This reflection is based on the parable of the sower in Matthew.
This passage is a parable that many of us have heard before—the parable of the sower. A crowd has gathered around Jesus to hear what he has to say, so he gets into a boat and rows out just enough so that he has some space but still close enough that everyone can hear. And then he tells this story as paraphrased in Laughing Bird:
“Listen up! When it was time to plant the crops, a farmer broadcast the seeds widely across the farm. Some of the seeds fell on the tracks, and the birds made a meal of them in no time. Other seeds fell on ground where the topsoil was shallow and there was nothing but rock underneath. They sprouted quickly enough, but because they were unable to put down roots, they didn’t survive when the heat of the sun hit them. Other seeds fell where the weeds were out of control, and being unable to compete with the weeds, they were soon strangled to death. But there were other seeds that fell on good soil and went on to produce an excellent harvest: some reproducing themselves a hundred times over, and others at least sixty or thirty times over. Don’t miss what I’m saying: if you’ve got ears, use them!”
The story starts out with true enough wisdom. Crops that are planted on a path where the ground is packed won’t be hidden and birds will come and eat them. On rocky ground there’s no topsoil and nothing to take root into. Finally, the crops that grow in weeds don’t have space to grow and get choked out. Anyone who farms or gardens knows these basic principles.
If we imagine ourselves into the story, there are different places we can see ourselves. We might imagine ourselves as the farmer planting the crop. This farmer is enthusiastic in planting but somewhat oblivious to where the seeds are landing or what the seeds need in order to flourish. The method seems to be a wish that throwing enough seed onto the ground will result in something growing. If the seed is the good news of God’s love, are we paying attention to where it is spread or do we assume that if we spread enough something will grow. It seems somewhat haphazard and wasteful to spread God’s love where it won’t have a chance to grow or take root.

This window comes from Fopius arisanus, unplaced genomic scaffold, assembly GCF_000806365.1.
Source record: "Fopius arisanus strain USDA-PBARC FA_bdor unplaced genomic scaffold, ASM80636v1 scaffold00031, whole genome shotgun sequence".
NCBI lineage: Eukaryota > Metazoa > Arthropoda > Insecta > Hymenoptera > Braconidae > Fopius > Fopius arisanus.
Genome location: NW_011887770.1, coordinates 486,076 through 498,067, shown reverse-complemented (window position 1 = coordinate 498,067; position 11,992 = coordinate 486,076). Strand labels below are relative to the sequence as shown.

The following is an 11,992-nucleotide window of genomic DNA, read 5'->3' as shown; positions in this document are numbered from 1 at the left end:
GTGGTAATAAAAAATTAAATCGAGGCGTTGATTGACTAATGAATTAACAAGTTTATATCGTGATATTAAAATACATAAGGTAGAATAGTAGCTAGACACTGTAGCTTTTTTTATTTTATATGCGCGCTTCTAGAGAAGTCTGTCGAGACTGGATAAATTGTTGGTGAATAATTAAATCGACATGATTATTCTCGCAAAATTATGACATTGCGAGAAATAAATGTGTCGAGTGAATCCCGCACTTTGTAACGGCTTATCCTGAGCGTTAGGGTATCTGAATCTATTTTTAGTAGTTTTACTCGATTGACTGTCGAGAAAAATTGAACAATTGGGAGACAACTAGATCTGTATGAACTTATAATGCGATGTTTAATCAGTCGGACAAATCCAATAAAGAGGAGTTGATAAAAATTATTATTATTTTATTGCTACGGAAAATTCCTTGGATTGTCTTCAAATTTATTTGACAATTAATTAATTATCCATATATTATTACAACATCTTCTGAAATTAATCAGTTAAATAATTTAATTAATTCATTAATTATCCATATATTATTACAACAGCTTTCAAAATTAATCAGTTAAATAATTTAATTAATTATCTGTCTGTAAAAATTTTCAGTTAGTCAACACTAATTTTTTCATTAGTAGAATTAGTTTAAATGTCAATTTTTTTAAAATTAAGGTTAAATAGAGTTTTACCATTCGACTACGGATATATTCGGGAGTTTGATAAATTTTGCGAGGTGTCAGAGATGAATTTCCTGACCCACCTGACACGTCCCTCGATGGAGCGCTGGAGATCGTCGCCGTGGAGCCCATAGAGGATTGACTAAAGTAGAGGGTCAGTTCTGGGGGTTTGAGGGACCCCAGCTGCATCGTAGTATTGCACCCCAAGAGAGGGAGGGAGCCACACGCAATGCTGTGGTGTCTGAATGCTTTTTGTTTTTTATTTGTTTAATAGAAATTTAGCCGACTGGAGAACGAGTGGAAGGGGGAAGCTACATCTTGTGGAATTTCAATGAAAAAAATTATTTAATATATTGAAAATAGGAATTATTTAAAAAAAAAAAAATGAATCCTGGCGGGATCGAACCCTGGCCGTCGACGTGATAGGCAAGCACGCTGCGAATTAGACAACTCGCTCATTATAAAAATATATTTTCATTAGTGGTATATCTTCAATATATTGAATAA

Perhaps we want a more intentional method of planting, one that follows a process and has neat rows. At least then we know that we have done everything we can to give the seeds an opportunity for a good start. We put our love into seeds that we think will grow and with what we think they need in order to grow well. And this is tempting. We like order. We like to know that our efforts will not be wasted and that there will be a return on our investment of time and energy.
But the parable tells us something else. Along with all the seeds that didn’t take root and didn’t have a chance to grow, there were seeds that fell on good soil. And with these seeds something amazing happened. Not only did they grow but the yields were incredible – 100 times, sixty times, thirty times. In the ancient world a return of four to five times would have been extraordinary — an impossible amount.
In planting God’s love extravagantly, wherever it falls we find amazing returns and amazing yields. Our attempt to plan and control the process might actually prevent the good news of God’s love from ending up where it needs to be.
We might also think of ourselves as the seeds: if we are sown on a well-used path, we might not be able to hear the message. If we get planted on the rocky ground, we won’t have enough root to hold us through difficult times. If we are the seeds that end up being among the weeds we won’t have enough room to grow. We don’t get to choose where we land. We start out in life in our families and communities. We don’t get to choose these as children. They are beyond our control. We are all born with the seed of God’s love within us but we don’t have control over the environment in which are born and grow up in. Sometimes, the seed of God’s love faces challenges in growth – no fault of our own but the circumstances of life.
And yet that growth is tenacious and the love God has for us is tenacious. But if we are the farmer, continuing to sow seeds of love, wouldn’t we want the seeds of love to go everywhere, regardless of circumstances, regardless of what we think will grow or not.
The challenge for us is to think of ourselves as both the seeds which benefit from God taking a chance on us and planting us with love but also that we have the ability to be the farmer, sharing an extravagant love and spreading it everywhere.